Cartilage-Specific Gene Expression Analyses

To compare the chondro-protective capacity of KGN thermogel, we measured gene expressions of COL-1, COL-2, AGC, and MMP-13. Significant differences of gene expression were found between thermogel group and KGN thermogel group at both 14 and 21 days of in vitro culture (Figure 3). Greater upregulation of hyaline-cartilage specific genes COL-2 and AGC were detected in KGN thermogel system that that in thermogel with no KGN (p < 0.05). However, the expression of fibrocartilage-related marker COL-1 was similar between the two groups. In addition, the MMP-13 expression was reduced in KGN thermogel group suggesting KGN could inhibit matrix degradation.

FIGURE 3
www.frontiersin.org

Figure 3. Expression of cartilage-related genes of COL-2 and AGC, COL-1, and MMP-13 of OA chondrocytes within thermogel with or without KGN (n = 3; *p < 0.05).

In vivo Cartilage Regeneration

The histological staining showed that the OA model was successfully established in rabbit knees at 3 weeks after ACLT. Obvious OA changes of cartilage occurred at 6 weeks after ACLT in OA group, OA + Gel group, and OA + KGN gel group, with cartilage fibrillation, surface erosion, fissure, denudation, and deformation (Figure 4). Slight cartilage degeneration was observed in sham group with chondrocyte hypertrophy and clustering. Importantly, we noted a distinct chondroprotective effect of KGN thermogel in OA + KGN gel group which showed shallow vertical fissures of the superficial cartilage, localized proteoglycan depletion, and partial COL-2 loss in limited zones of the cartilage. In comparison, both OA and OA+ thermogel groups showed severe OA changes, with significant cartilage denudation and deformation, as well as marked proteoglycan and COL-2 depletion. These data suggested that IA injection of KGN showed an anti-inflammatory effect and promoted cartilage regeneration, as compared to IA injection of saline or thermogel.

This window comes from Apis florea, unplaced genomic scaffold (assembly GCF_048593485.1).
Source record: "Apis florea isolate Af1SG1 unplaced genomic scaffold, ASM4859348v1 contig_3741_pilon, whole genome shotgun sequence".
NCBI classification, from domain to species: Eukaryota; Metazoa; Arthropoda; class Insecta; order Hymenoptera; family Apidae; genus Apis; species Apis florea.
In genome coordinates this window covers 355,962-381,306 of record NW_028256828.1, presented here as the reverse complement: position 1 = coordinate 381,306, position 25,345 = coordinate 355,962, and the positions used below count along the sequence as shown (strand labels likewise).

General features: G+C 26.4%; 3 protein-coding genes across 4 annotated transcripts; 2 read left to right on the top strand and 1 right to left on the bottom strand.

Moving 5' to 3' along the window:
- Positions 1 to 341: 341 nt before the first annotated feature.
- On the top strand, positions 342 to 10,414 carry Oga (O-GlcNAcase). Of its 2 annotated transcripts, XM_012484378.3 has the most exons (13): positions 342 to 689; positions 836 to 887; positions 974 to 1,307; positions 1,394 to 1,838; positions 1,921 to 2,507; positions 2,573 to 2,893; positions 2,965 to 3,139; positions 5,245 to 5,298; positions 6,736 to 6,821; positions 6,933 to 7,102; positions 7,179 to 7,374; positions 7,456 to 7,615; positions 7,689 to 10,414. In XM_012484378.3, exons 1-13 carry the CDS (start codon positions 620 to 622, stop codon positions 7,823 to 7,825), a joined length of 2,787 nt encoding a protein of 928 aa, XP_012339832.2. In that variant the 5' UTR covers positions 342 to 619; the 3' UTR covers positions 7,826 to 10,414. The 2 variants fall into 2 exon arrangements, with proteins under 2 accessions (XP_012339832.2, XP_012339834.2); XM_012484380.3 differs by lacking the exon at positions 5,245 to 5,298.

FIGURE 4
www.frontiersin.org

Figure 4. Histological staining of OA knee treated with saline (OA), thermogel (OA + Gel), and KGN thermogel (OA + KGN gel) at 6 weeks after ACLT surgery. (A–D) H&E, (E–H) toluidine blue (TB), and (I–L) immunohistochemistry (IHC) COL-2 staining.

OA knees treated with KGN thermogel injection demonstrated delayed cartilage degeneration and low level of articular inflammation, as indicated by IL-6 and MMP-13 content. In contrast, the IL-6 and MMP-13 levels were significantly higher in OA and OA + Gel groups (p < 0.01; Figure 5).

FIGURE 5
www.frontiersin.org

Figure 5. ELISA method detecting IL-6 and MMP-13 content in synovial fluid of all groups at 6 weeks (n = 8, *p < 0.05, **p < 0.01).

The OARSI scores grade histopathology of OA based on extent of joint involvement and the depth of lesion (Pritzker et al., 2006). As shown in Figure 6, OARSI scores were significantly lower in sham group and OA + KGN group that those of OA and OA + Gel groups (p < 0.001). The OA group treated with saline IA injection displayed progressive cartilage degeneration with extensive and deep involvement of cartilage. The OARSI scores revealed no significant differences between OA gel group and OA group (p > 0.05). These data suggested ongoing arthritis and cartilage destruction in OA group and OA + Gel group, and subsided arthritis and regenerated cartilage in arthritic knees treated with KGN thermogel.

FIGURE 6
www.frontiersin.org

Figure 6. OARSI scores were significantly lower in Sham group and OA + KGN gel group that those of OA and OA + Gel groups (**p < 0.01, ***p < 0.001).

Discussion